The band threw down a smoking rendition of Jimi Hendrix’s “Voodoo Child (Slight Return)” in the middle of their set, and then closed the show with Jimi’s “Little Wing,” as well as seguing into a cosmic jam on “Third Stone From the Sun.” John Trevino even played his Stratocaster behind his neck, not that he needed to resort to showy antics to blow your mind with his amazing chops. But as impressive as the Hendrix covers were, the band's original material is even more so.
The term “old soul” would seem to have been coined for John Trevino, with both his soulful vocals and dazzling guitar skills suggesting the talent and persona of someone far beyond his years. He must surely thank the Music Gods every day for giving him such an amazing drummer to play with in brother Joe, because having that that kind of tight percussion to work off of is every guitarist’s dream. The chemistry provided by Gutierrez and Lopez is surely another blessing, as there are way too few women in rock who actually really rock. These gals on the other hand are no mere pretty faces, but are rather bringing some serious musical heat.
If the band is this good now, it’s mind boggling to think of where they might be a few years down the road. San Antonio hard rockers had better beware, because seeing this band might make you feel like hanging it up. The Young Generation is setting an extremely high bar.
The Washington Times recently wrote an article suggesting five ways that jam rock kings Phish could help boost the economy now that they’ve returned from a five-year retirement. One of the items suggested was becoming a publicly traded entity. I’d love to buy some stock in Phish, but I’d also love to buy some stock in the Young Generation, because my crystal ball tells me these kids could well be one of the biggest bands on the planet in about five years or so. Stay tuned for more from the Current on these young phenoms soon…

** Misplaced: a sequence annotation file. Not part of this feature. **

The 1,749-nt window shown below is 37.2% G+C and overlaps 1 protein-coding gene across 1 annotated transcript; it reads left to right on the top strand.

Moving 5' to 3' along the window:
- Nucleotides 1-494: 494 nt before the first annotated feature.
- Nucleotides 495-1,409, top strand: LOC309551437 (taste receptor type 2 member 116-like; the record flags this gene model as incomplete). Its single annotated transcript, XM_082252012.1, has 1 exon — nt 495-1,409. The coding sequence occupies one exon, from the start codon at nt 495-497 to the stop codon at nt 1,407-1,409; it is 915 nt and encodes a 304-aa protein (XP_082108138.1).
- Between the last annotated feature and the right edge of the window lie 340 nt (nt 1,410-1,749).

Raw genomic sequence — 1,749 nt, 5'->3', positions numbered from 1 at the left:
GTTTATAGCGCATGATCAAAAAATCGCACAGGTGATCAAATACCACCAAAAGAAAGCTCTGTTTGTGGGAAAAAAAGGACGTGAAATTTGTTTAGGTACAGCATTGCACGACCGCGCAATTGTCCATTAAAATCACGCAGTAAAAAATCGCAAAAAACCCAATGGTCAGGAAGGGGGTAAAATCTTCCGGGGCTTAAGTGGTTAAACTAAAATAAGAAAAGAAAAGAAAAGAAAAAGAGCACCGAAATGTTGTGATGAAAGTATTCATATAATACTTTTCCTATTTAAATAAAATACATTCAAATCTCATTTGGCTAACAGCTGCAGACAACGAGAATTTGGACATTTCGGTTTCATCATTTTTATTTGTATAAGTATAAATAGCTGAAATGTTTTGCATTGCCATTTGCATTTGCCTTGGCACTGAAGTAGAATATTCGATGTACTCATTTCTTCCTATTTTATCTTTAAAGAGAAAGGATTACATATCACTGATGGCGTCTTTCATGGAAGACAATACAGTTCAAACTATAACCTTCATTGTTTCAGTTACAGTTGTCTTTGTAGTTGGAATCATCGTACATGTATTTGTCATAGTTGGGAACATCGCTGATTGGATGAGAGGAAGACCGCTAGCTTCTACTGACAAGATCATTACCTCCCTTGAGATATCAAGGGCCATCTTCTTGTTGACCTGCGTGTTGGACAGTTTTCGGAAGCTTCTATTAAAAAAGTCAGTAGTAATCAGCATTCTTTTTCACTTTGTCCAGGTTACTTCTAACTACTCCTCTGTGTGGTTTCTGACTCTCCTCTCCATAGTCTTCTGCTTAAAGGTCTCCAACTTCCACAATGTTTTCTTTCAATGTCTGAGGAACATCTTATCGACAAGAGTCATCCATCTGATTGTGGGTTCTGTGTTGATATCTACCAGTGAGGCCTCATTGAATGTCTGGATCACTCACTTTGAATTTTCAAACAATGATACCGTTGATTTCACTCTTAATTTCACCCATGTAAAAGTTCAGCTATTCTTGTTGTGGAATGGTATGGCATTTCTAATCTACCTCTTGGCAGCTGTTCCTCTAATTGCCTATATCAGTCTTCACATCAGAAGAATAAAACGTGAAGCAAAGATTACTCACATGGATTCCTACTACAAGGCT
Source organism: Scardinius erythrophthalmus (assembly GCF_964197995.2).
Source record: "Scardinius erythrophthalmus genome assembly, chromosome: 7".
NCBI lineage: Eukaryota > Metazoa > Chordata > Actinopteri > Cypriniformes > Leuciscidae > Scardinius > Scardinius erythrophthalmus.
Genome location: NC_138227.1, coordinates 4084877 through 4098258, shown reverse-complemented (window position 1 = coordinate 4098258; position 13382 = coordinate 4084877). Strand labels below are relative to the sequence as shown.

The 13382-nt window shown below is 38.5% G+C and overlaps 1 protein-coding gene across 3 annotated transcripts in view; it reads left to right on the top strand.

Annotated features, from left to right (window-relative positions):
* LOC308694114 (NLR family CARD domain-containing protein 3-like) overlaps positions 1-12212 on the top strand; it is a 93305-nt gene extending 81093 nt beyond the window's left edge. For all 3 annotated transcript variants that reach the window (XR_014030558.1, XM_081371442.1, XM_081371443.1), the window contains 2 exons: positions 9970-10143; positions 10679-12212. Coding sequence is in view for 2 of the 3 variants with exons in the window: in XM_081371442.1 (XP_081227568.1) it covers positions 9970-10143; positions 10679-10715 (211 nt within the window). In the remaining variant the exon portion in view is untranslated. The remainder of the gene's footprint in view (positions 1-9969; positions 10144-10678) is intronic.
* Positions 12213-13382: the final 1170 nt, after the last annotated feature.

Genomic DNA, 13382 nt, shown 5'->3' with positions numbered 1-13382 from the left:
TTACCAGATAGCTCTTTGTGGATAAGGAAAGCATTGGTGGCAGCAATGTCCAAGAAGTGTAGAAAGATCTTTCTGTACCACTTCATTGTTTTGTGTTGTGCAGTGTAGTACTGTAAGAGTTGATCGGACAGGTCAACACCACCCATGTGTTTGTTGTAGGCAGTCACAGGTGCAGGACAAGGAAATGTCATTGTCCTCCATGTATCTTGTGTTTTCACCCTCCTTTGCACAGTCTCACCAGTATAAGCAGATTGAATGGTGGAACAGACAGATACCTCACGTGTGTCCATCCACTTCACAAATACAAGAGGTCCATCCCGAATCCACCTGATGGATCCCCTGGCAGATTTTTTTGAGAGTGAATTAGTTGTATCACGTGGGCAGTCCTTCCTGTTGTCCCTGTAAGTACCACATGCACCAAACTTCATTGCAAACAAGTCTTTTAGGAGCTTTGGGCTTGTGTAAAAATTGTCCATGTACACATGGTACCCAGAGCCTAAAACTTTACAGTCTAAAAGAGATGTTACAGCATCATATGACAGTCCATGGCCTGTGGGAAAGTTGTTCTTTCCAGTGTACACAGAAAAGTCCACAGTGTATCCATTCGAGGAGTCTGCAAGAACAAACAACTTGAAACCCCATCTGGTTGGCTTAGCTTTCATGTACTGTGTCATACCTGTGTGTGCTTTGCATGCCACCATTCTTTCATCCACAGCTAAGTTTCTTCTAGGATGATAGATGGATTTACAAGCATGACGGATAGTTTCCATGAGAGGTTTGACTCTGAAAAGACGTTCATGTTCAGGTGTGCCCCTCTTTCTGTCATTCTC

Luminaria had it really going on because the fun still wasn’t over yet, as Mojoe were rocking it back at the Convention Center Stage in the 11 p.m. hour. No mere rappers with just two turntables and a microphone, Mojoe brings a whole band to the party, taking their music to a higher level than most of their instrumentally challenged peers in the hip hop scene can imagine.
The band was playing a highly funky number that had the crowd dancing, before wrapping it up with a softer R&B flavored number they said was the first they’d written. I wished I had caught some more of the set.
I only caught the last couple minutes of the Henry Brun Orchestra, but they seemed to have a jazzy flair going on that suited the downtown festival vibe well. The Luminaria-closing fireworks show put a stylish end on the evening, with a barrage set to the tune of numbers like “Get Down Tonight” and “Play That Funky Music.”
It’s clear now that the San Antonio music scene has got more talent than just what we’re seeing in the clubs, so let’s hope there’s some more opportunities coming up for the under-21 crowd to strut their stuff.